When something breaks, we should fix it. When we own something, we should be able to do what we want with it. And we should support the farmers who produce the food that goes on our tables. These are things that all Missourians can understand.
Those commonsense ideas are the basis of the Agriculture Right to Repair bills that are currently making their way through Jefferson City, House Bill 2402 and Senate Bill 1086. As a Republican state representative from rural Cape Girardeau and a Democratic state representative from suburban Olivette, we are working together to give farmers the tools they need to fix their broken tractors and combines.
Rep. Hovis grew up on a family farm, where the family still raises cattle and hay. This is his story:
We used to repair everything — it wasn’t a big deal when something broke down because we could take it apart, repair it and put it back together.
That’s not the case with modern agricultural equipment. When a draft control in my John Deere tractor went bad, my first instinct was to replace the part once I found the issue. It should have been a simple fix, but newer tractors such as mine require software tools to diagnose problems and authorize repairs. Manufacturers and dealers won’t sell us all of the tools we need to do the job, so I was stuck calling up the John Deere technician and paying him a hefty fee to come out and plug in his special laptop for 15 minutes. My only other choice was to haul my tractor into the dealership for the tech to do the same job.
People are also reading…
Dealership consolidation is further reducing my repair choices. Where I used to be able to choose from a number of locally owned dealerships, many have been bought up or incorporated into larger chain networks. A report from U.S. Pirg and Environment Missouri found that there is one John Deere chain for every 13,571 Missouri farms and every 3.9 million acres of Missouri farmland.
When I have a problem with my pickup, I can try to make the repair myself, take it to the independent mechanic on the corner or drive it into the dealership. We have repair choice when it comes to cars and trucks because a 2012 auto Right to Repair law passed in Massachusetts. Once that law passed, auto manufacturers came to the table and signed a memorandum of understanding that essentially made the Massachusetts law the law of the land.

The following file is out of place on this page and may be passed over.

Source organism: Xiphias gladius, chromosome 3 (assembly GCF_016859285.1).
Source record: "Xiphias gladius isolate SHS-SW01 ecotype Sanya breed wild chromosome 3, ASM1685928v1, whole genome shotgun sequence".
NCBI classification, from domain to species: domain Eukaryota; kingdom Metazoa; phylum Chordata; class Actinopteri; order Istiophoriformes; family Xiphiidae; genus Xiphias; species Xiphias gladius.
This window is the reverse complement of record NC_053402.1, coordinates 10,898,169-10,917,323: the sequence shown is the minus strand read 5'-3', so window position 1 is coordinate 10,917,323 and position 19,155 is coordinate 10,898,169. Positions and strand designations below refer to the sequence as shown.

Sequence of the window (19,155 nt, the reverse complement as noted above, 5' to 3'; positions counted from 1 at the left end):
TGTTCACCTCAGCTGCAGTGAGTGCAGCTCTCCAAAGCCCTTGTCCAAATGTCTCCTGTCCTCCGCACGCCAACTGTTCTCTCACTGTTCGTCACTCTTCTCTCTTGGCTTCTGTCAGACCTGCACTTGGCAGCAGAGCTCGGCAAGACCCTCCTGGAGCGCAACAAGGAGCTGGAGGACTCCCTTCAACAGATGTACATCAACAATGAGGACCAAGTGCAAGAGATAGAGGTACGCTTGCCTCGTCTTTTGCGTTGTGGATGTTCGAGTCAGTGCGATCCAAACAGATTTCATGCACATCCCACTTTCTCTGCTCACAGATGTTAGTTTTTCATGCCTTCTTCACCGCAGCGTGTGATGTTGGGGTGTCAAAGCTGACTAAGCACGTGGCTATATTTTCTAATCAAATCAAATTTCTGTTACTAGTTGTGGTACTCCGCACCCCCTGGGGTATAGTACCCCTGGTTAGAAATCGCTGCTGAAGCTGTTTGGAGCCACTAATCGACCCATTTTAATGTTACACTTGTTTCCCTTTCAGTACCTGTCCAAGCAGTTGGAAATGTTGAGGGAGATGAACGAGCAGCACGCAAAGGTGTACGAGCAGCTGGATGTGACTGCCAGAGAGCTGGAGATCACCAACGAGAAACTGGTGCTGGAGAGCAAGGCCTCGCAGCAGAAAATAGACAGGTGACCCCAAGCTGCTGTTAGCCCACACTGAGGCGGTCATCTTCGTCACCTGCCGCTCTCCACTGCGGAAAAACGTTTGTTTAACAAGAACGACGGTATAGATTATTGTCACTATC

No tractor Right to Repair law exists, nor does any farm equipment memorandum of understanding. By passing the Agricultural Right to Repair bills introduced by Missouri Sen. Mike Cierpiot (R-Lee’s Summit) and I, we can change that.
Rep. McCreery may not be a farmer, but a number of his constituents are. Here’s her story:
When I talk to real Missouri farmers, I hear different iterations of Rep. Hovis’s story. Folks are getting stranded in the field with broken equipment and without all of the repair materials they need to fix their stuff.
I understand the importance of having the freedom to fix the stuff you own. My husband, a mechanical engineer by training, is a fixer at heart. He’s even fixed a tractor or two in his day, including a pre-software John Deere from 1986 for which he was able to find all of the schematics, parts and manuals that he needed. He had less luck with his Apple MacBook Air — no schematics or diagnostic materials were available, and it required a special screwdriver just to open the computer up. It may sound curmudgeonly, but they sure don’t make things like they used to.
As my husband discovered with his laptop, the problem of repair restrictions extends beyond just farm equipment — home appliances, consumer devices, and even medical and military equipment are affected. It’s a broader problem that needs to be fixed down the road. But we have an opportunity to help farmers right now. That’s why I’ve teamed up with Rep. Hovis and am fully committed to passing Agricultural Right to Repair.
Whether your county is rural, urban or suburban; whether you vote red or blue or anywhere in between; common sense reforms like Right to Repair are ones that all Missourians should be able to unite behind. Our colleagues in Jefferson City should join us in supporting this bill to get farmers the repair relief they deserve.
Barry Hovis is a Republican state representative for Cape Girardeau, District 146. Tracy McCreery is a Democratic state representative for St. Louis County, District 88.